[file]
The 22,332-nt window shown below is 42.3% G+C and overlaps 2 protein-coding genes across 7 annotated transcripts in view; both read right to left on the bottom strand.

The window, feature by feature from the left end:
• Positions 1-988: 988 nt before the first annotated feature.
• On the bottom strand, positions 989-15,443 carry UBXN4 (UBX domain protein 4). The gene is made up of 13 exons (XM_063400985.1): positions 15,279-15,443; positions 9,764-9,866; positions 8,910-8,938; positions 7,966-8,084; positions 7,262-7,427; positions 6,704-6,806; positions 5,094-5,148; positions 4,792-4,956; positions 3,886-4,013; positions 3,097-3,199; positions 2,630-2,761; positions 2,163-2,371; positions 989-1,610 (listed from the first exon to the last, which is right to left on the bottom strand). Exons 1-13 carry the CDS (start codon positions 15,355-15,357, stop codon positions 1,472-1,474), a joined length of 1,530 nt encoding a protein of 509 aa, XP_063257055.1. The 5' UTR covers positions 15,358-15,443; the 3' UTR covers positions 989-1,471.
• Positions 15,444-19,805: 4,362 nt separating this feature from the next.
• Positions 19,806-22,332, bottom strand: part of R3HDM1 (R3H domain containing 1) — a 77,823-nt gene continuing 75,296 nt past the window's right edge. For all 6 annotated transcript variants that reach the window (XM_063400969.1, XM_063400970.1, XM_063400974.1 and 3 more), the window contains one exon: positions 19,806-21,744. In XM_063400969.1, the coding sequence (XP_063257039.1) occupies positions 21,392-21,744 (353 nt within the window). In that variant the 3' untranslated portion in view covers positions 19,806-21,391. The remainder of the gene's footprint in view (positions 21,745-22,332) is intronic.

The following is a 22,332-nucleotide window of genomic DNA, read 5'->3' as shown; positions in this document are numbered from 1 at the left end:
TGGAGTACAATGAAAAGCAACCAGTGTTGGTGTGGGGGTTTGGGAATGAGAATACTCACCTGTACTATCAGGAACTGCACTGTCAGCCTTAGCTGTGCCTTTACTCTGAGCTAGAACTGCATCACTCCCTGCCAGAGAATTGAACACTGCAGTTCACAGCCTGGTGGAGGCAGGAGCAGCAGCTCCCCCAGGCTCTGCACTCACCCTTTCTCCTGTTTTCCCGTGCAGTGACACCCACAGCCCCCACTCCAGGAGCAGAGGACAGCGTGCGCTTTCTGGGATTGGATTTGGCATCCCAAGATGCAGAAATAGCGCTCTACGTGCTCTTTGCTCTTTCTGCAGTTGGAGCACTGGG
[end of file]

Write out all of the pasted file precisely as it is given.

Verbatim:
The 22,332-nt window shown below is 42.3% G+C and overlaps 2 protein-coding genes across 7 annotated transcripts in view; both read right to left on the bottom strand.

The window, feature by feature from the left end:
• Positions 1-988: 988 nt before the first annotated feature.
• On the bottom strand, positions 989-15,443 carry UBXN4 (UBX domain protein 4). The gene is made up of 13 exons (XM_063400985.1): positions 15,279-15,443; positions 9,764-9,866; positions 8,910-8,938; positions 7,966-8,084; positions 7,262-7,427; positions 6,704-6,806; positions 5,094-5,148; positions 4,792-4,956; positions 3,886-4,013; positions 3,097-3,199; positions 2,630-2,761; positions 2,163-2,371; positions 989-1,610 (listed from the first exon to the last, which is right to left on the bottom strand). Exons 1-13 carry the CDS (start codon positions 15,355-15,357, stop codon positions 1,472-1,474), a joined length of 1,530 nt encoding a protein of 509 aa, XP_063257055.1. The 5' UTR covers positions 15,358-15,443; the 3' UTR covers positions 989-1,471.
• Positions 15,444-19,805: 4,362 nt separating this feature from the next.
• Positions 19,806-22,332, bottom strand: part of R3HDM1 (R3H domain containing 1) — a 77,823-nt gene continuing 75,296 nt past the window's right edge. For all 6 annotated transcript variants that reach the window (XM_063400969.1, XM_063400970.1, XM_063400974.1 and 3 more), the window contains one exon: positions 19,806-21,744. In XM_063400969.1, the coding sequence (XP_063257039.1) occupies positions 21,392-21,744 (353 nt within the window). In that variant the 3' untranslated portion in view covers positions 19,806-21,391. The remainder of the gene's footprint in view (positions 21,745-22,332) is intronic.

The following is a 22,332-nucleotide window of genomic DNA, read 5'->3' as shown; positions in this document are numbered from 1 at the left end:
TGGAGTACAATGAAAAGCAACCAGTGTTGGTGTGGGGGTTTGGGAATGAGAATACTCACCTGTACTATCAGGAACTGCACTGTCAGCCTTAGCTGTGCCTTTACTCTGAGCTAGAACTGCATCACTCCCTGCCAGAGAATTGAACACTGCAGTTCACAGCCTGGTGGAGGCAGGAGCAGCAGCTCCCCCAGGCTCTGCACTCACCCTTTCTCCTGTTTTCCCGTGCAGTGACACCCACAGCCCCCACTCCAGGAGCAGAGGACAGCGTGCGCTTTCTGGGATTGGATTTGGCATCCCAAGATGCAGAAATAGCGCTCTACGTGCTCTTTGCTCTTTCTGCAGTTGGAGCACTGGG